Thursday evening’s stunning White House announcement that President Donald Trump will meet sometime in the near future with North Korea’s dictator Kim Jong Un to head off a nuclear confrontation on the Korean peninsula reminds me of the wisdom of the late United Kingdom prime minister Winston Churchill.
Churchill understood the horrors of war – the unpredictability of conflicts that can spread like wildfire, engulfing civilians as well as the military. The young Churchill found himself a prisoner of war in the 1899-1902 Boer War between the British and Dutch settlers in South Africa. His harrowing escape from the prison camp, which he wrote about, helped establish Churchill as a keen observer of war and its costs.
Fifteen years later, Churchill was in the government as Lord of the Admiralty and miscalculated the enemy’s strength at Gallipoli, ordering the British navy into a foolish assault on the Turks in that World War l disaster. Churchill’s errors in that debacle cost him his position.
By the late 1930s, Churchill witnessed the gathering storm of World War II. His warnings in Parliament, however, about the threat of a re-militarized Germany went unheeded and in 1939 Great Britain found itself in yet another world war. Assuming the prime minister’s office in 1940, it would be Churchill’s duty to rescue 300,000 troops at Dunkirk and reach out to our president, Franklin D. Roosevelt, to save the British Empire from the Nazis.
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Churchill and Roosevelt mapped strategy at eight conferences: Argentia, Washington, D.C., Casablanca, Quebec, Cairo, Tehran, Yalta, and Potsdam (with the new American president, Harry Truman). The leaders discussed American aid for the British and, by the time of Pearl Harbor, a united front against Germany’s Adolph Hitler, Italy’s Benito Mussolini, and the Japanese military.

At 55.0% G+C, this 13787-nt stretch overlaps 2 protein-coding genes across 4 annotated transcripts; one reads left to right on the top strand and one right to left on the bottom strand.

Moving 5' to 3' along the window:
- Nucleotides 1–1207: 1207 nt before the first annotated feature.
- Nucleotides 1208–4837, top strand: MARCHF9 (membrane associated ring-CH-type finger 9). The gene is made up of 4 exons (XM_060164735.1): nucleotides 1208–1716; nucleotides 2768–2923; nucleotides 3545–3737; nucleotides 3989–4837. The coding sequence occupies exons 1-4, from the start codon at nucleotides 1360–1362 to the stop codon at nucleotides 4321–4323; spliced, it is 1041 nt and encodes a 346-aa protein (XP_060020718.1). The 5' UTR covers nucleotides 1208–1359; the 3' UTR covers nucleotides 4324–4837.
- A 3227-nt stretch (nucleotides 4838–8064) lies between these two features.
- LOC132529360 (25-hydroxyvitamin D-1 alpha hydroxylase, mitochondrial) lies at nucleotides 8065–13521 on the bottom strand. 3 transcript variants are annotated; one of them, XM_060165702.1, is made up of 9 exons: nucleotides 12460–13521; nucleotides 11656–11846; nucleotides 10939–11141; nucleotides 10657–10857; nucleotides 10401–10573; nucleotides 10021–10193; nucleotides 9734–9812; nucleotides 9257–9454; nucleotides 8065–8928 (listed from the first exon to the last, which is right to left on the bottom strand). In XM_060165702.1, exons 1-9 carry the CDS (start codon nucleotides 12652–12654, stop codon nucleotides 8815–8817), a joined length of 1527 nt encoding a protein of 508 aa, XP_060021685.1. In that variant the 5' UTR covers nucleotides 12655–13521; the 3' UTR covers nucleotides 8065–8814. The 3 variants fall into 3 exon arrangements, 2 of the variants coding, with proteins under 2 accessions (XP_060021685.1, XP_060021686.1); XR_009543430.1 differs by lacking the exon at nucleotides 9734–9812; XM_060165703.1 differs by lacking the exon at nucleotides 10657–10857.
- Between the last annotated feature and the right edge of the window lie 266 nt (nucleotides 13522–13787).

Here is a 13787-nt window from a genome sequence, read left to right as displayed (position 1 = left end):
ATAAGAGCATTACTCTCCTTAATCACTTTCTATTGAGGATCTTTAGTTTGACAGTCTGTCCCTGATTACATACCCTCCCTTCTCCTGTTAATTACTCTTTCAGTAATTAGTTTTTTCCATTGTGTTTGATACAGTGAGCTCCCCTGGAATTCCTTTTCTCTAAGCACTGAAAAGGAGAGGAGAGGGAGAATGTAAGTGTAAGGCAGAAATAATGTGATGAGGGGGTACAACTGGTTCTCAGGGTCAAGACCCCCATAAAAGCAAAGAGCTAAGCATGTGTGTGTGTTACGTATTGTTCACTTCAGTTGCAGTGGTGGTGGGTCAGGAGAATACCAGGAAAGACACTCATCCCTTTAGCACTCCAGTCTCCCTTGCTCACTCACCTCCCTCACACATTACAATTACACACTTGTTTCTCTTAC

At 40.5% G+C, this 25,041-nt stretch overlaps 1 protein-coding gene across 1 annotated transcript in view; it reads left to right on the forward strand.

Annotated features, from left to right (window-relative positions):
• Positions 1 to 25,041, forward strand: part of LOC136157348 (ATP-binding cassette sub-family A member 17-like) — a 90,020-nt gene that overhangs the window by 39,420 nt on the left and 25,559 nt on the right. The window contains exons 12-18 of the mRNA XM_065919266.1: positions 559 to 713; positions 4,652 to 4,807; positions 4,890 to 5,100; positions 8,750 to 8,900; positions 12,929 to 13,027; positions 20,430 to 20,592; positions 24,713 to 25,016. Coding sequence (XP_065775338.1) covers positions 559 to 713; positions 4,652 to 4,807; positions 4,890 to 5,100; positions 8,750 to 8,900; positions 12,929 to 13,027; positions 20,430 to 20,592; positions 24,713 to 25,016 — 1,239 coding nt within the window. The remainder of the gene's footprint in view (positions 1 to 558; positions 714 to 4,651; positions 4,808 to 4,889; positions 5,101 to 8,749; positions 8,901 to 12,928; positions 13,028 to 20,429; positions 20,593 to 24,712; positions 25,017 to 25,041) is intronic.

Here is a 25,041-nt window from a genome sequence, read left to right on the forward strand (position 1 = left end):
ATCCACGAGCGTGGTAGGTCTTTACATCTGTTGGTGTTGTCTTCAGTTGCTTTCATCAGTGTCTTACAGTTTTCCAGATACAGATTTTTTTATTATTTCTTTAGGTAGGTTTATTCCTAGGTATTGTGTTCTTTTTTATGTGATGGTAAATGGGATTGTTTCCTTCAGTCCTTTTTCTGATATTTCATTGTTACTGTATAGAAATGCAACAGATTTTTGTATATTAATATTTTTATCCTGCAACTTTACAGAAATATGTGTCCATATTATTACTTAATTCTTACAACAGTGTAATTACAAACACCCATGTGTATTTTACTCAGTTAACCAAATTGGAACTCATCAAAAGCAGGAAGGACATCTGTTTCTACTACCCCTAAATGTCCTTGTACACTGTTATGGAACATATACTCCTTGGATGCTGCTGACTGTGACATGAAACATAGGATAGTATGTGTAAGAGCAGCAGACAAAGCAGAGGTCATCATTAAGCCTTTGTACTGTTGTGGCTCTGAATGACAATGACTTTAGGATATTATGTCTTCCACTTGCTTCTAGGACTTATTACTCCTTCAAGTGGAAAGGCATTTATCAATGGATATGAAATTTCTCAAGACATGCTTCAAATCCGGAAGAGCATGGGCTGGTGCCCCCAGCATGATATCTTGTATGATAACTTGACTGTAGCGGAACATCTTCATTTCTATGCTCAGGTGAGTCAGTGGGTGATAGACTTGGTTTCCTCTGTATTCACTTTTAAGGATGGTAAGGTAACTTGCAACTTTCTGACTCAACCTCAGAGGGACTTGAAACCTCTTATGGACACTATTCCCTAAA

Even when the democracies found themselves in an unnatural alliance with the Soviet Union’s Joseph Stalin, they continued to seek common ground at these conferences.
After having been a participant and chronicler of wars for more than four decades, Winston Churchill fully grasped what was at stake: the best plans and the most noble intentions can become, along with people and treasure, casualties of war. The unexpected always happens in wars, and there have been few short ones.
Churchill explained it this way: “It is better to jaw-jaw instead of war-war.” Talking, even with enemies, is preferable to stumbling headfirst into a holocaust. That’s why Trump’s conference with Kim is a Churchillian moment, an opportunity to “jaw-jaw” in hopes of preventing the inferno of a nuclear “war-war.”
Eddie Lee is professor of history at Winthrop University and the mayor of the City of York.